CTBTO Executive Secretary Lassina Zerbo and Deputy Foreign Minister of the Russian Federation Sergei Ryabkov use the current concerns about North Korea’s nuclear weapons as a starting point to remind the international community of the need to strengthen diplomatic efforts towards nuclear non-proliferation. An essential part of this effort with near to universal support is the Comprehensive Test Ban Treaty (CTBT) which verifiably bans all nuclear weapon test explosions.

CTBTO SEPTEMBER 23_12.JPGCTBTO has established an effective International Monitoring System (IMS) to verify compliance to the Treaty. The system is already detecting and deterring nuclear explosive tests with its 302 completed detection facilities  in over 90 countries. “Certainly, all countries, including the United States and the rest of the remaining states, have benefited from the ban on nuclear testing established by the treaty. But without ratification of the nuclear test ban treaty by Washington and other key states, the door to the resumption of nuclear testing remains open, and the long-term legal and operational basis of the treaty, and international nuclear non-proliferation and disarmament regime as a whole, cannot be considered complete and effective.”

The CTBTO is also still working under “provisional” operations: “The full capabilities of the verification regime including monitoring system and on-site inspections, are not yet available because the treaty has still not formally entered into force, which requires 44 named countries possessing nuclear technology in 1996 to ratify the Treaty. Eight key states — the United States, China, Egypt, Iran and Israel — still need to ratify the nuclear test ban treaty, while North Korea, India and Pakistan, also need to, but have not yet signed it.” Lassina Zerbo and Sergei Ryabkov point out how the nations who still have to ratify the Treaty would benefit from its ratification, easing regional tensions and demonstrating leadership in nuclear issues. “The nuclear test ban treaty is too important to slowly fade away. The world will be a far more dangerous place if states resume nuclear testing.”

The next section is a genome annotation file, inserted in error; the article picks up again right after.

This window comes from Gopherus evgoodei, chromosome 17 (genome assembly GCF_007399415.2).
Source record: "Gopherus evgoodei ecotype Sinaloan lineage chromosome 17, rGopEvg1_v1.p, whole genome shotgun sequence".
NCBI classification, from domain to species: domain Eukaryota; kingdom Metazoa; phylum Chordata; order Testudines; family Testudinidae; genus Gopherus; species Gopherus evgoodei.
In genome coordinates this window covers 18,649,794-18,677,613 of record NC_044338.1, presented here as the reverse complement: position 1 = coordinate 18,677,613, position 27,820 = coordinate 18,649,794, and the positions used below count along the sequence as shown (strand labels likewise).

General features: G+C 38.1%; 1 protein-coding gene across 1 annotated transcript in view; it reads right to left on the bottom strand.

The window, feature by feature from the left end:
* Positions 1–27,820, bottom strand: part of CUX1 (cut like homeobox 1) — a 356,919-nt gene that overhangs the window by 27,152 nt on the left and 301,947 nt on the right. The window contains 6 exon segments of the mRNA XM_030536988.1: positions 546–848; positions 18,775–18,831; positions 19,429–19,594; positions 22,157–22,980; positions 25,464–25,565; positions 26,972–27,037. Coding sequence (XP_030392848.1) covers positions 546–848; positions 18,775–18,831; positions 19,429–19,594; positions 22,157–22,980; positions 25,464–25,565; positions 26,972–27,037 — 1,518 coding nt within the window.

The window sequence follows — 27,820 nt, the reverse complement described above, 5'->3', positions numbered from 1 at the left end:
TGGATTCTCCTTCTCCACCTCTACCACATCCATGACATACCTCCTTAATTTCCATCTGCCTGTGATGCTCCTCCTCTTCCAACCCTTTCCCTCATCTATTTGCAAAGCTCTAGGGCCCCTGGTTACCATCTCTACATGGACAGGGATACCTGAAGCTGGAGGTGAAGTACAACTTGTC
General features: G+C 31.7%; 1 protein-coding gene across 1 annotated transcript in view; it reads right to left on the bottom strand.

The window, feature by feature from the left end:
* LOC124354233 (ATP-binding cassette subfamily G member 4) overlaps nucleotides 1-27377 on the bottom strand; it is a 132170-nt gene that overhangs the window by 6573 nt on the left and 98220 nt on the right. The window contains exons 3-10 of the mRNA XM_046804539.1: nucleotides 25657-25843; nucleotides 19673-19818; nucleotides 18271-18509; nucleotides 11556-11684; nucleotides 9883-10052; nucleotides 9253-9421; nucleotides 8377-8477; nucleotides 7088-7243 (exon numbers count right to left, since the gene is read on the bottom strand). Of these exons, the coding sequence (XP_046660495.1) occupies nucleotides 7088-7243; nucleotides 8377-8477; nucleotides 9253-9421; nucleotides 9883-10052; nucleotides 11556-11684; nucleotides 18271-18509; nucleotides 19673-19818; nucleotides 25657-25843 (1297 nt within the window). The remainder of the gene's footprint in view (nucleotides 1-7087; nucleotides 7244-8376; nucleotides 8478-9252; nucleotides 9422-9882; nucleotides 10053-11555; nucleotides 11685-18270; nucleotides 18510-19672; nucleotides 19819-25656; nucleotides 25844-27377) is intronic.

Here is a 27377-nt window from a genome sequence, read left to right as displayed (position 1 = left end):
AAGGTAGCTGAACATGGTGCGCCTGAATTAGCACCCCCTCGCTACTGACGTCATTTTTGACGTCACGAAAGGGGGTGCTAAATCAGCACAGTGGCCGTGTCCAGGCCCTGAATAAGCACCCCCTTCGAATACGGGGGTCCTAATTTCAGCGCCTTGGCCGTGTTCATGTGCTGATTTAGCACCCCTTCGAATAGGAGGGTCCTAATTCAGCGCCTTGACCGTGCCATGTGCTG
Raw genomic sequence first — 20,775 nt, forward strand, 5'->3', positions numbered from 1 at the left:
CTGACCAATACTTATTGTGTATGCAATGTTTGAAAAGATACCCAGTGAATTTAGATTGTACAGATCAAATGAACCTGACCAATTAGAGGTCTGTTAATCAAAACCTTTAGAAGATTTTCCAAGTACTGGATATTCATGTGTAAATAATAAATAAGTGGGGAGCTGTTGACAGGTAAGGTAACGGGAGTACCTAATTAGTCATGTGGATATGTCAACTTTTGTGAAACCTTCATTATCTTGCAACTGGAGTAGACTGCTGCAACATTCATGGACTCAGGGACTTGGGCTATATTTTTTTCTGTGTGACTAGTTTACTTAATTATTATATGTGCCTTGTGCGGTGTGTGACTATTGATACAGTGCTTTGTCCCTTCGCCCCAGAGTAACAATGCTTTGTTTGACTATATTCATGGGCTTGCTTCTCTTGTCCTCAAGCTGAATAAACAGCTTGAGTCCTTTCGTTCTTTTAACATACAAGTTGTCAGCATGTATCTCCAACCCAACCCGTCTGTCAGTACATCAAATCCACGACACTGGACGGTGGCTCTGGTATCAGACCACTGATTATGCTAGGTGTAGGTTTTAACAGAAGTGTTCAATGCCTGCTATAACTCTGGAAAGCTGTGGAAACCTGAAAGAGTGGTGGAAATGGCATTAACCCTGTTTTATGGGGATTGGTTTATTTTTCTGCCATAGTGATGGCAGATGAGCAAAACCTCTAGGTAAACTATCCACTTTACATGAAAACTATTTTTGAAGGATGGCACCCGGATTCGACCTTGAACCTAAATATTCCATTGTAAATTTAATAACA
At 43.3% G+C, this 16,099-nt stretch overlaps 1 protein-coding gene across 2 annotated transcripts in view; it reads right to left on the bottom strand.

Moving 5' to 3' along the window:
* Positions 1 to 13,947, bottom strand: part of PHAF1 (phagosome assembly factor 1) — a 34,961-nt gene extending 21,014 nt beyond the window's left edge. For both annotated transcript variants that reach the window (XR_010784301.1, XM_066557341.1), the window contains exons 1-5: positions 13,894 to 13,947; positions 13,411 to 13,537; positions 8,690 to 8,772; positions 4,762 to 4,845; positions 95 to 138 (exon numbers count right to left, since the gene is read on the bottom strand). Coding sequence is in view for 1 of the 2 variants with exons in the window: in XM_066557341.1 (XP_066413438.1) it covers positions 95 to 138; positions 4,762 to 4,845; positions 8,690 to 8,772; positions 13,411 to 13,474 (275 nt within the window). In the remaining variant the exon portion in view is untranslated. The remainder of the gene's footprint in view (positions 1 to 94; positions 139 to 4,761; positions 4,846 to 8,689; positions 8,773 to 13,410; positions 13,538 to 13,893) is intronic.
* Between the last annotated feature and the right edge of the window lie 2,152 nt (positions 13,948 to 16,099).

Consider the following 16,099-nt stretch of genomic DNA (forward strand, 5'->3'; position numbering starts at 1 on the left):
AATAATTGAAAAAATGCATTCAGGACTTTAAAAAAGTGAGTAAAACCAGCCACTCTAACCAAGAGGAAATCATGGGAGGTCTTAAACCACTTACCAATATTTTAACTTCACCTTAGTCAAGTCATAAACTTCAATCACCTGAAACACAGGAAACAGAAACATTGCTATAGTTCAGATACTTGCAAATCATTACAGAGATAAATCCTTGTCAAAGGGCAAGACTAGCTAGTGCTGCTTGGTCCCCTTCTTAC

Read the full article here

Posted by: ctbtonewsroom | April 20, 2017

Executive Secretary Lassina Zerbo interviewed by France 24

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À l’heure où les tensions sont vives dans la péninsule coréenne, le Secrétaire Exécutif de l’Organisation du Traité d’interdiction complète des essais nucléaires (OTICE) revient sur ses préoccupations concernant l’état actuel de la menace nucléaire dans le monde et l’importance de l’entrée en vigueur du Traité d’interdiction complète des essais nucléaires.

En effet, la Corée du Nord semblerait sur le point de conduire son sixième essai nucléaire, ce qui a pour conséquence d’accroître les tensions avec les pays voisins et les États-Unis. Lassina Zerbo insiste sur l’importance d’un dialogue entre tous les acteurs et notamment  la Chine. Même si le pays n’a pas encore ratifié le traité, il demeure un partenaire important dans la lutte pour mettre fin aux essais nucléaires. Tout comme la Russie, la Chine participe activement au Système International de Surveillance du TICE et les deux pays demeurent des partenaires clés dans cette négociation.